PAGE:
Over the weekend, Muskegon Heights police officers were called to the scene of a robbery.
When officers arrived on the scene, they found a 17-year-old victim who was lured to the area. He had been stripped of his clothes and possessions.
Police say the suspect beat the victim and took his clothes.
"This young man was targeted based on his sexual orientation," said D.J. Hilson the Muskegon County Prosecutor.
The victim was released from a Muskegon hospital after receiving treatment for cuts and bruises--many of which were to his face.
"This type of behavior should not and will not be tolerated in this community," said Chief Joseph Thomas Jr. of the Muskegon Heights Police.
The suspect, 18-year-old Trevon Godbolt, also know as Trevon Taylor, is facing the unarmed robbery and unlawful imprisonment charges from the Muskegon County Prosecutor's Office. Both carry a maximum sentence of 15 years.
Police arrested Godbolt on Tuesday night, Nov. 7, according to Muskegon County prosecutor D.J. Hilson. He was arrested at a residence on Blue Lake Road by Michigan State Police, following a tip made to Silent Observer.
WZZM has video of the assault, which was also posted on social media. We decided not to publish the full version of the video due to the graphic and violent nature of the situation. In its full extent, the video lasts two minutes.
In the video, the assailant can be seen grabbing and beating the victim who yells, "please stop."
The suspect repeatedly calls the victim a "gay n-word" and verbally berates him. The victim is forced to strip all of his clothes off.
"Take the shirt off too," the suspect said. "I'm not playing with you...take everything off before you leave--even your drawers."
The suspect then tells the victim to run off, and he is chased by two women, one of whom is filming the assault. She laughs and yells, "catch him."
Was this a hate crime?
In Michigan, there is no charge for assault based on sexual orientation.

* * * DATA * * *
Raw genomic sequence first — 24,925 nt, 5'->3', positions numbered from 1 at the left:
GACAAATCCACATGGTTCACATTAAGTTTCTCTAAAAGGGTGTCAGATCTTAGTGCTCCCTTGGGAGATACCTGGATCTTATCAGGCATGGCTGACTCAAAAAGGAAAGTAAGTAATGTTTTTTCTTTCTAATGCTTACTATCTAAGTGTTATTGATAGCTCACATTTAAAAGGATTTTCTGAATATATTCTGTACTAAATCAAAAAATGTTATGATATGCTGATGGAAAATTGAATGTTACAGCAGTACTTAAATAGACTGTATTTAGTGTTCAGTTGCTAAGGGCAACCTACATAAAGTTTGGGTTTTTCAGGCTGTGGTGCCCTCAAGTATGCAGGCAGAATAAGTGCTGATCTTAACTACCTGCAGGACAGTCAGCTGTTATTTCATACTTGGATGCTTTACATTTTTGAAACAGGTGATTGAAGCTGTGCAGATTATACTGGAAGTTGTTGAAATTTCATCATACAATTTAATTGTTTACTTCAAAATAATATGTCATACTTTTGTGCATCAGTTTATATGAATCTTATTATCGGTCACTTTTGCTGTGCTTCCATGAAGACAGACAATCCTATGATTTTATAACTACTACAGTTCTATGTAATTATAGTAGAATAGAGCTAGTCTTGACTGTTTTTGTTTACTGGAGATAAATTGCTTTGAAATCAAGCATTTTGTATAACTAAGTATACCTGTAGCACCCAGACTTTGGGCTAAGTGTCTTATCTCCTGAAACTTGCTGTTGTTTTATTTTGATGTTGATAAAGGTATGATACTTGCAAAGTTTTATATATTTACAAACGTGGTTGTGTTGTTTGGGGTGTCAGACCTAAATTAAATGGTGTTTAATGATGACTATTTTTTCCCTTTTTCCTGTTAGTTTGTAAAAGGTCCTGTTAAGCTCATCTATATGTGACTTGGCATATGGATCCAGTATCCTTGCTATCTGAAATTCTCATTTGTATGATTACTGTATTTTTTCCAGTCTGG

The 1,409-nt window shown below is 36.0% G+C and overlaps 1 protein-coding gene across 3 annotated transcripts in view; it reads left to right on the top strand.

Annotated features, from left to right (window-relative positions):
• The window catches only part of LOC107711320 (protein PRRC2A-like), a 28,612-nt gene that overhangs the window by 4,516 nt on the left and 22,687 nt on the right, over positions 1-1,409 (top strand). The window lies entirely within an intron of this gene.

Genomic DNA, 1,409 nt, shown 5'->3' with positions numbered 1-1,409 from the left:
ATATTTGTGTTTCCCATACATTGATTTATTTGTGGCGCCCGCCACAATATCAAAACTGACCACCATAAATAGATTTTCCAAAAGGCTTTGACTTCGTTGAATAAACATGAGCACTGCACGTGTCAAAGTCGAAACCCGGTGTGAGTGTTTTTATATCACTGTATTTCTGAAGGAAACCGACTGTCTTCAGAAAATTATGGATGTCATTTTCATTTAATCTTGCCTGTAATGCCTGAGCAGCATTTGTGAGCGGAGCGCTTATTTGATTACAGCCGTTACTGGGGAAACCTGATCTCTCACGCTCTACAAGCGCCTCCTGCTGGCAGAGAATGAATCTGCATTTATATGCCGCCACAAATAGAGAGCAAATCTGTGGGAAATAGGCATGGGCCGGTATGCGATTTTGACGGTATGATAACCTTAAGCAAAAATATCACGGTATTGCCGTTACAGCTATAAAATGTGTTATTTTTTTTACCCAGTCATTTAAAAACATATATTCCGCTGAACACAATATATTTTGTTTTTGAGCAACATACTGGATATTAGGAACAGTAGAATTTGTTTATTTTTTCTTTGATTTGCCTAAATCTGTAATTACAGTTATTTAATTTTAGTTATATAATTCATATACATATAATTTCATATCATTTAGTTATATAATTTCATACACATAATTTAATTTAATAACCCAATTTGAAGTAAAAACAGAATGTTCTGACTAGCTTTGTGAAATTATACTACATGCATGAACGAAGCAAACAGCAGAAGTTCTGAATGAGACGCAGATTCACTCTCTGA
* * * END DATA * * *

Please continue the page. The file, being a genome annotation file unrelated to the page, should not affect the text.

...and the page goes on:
A Senate bill was introduced earlier this year that would incorporate sexual orientation into the state's ethnic intimidation charge. But it never made it out of committee.
The current law states:
A person is guilty of ethnic intimidation if that person maliciously, and with specific intent to intimidate or harass another person because of that person's race, color, religion, gender, or national origin.
"I would hope that our legislature would use this as an example as to why we need to expand the law and include groups such as this to protect them," said Hilson.
Police Chief Thomas sent a report on the assault to an FBI investigator.
"He said 'Chief send it to me, I will take it to the U.S. District Attorney and I will see if we can't get a Federal indictment for a hate crime'" said Thomas.
Serena Johnson the Director of Victim Services at Equality Michigan. Their statement read:
We are deeply saddened by these actions, and we send our thoughts and prayers to the survivor and his family. At a time when we are seeing the highest number reports of anti-gay youth violence, homicides of transgender and gender non-conforming people, this violence is totally unacceptable. We need to protect these lives at all stages, but especially in youth where they experience bullying, family rejection and violence that affects them throughout their lives.”
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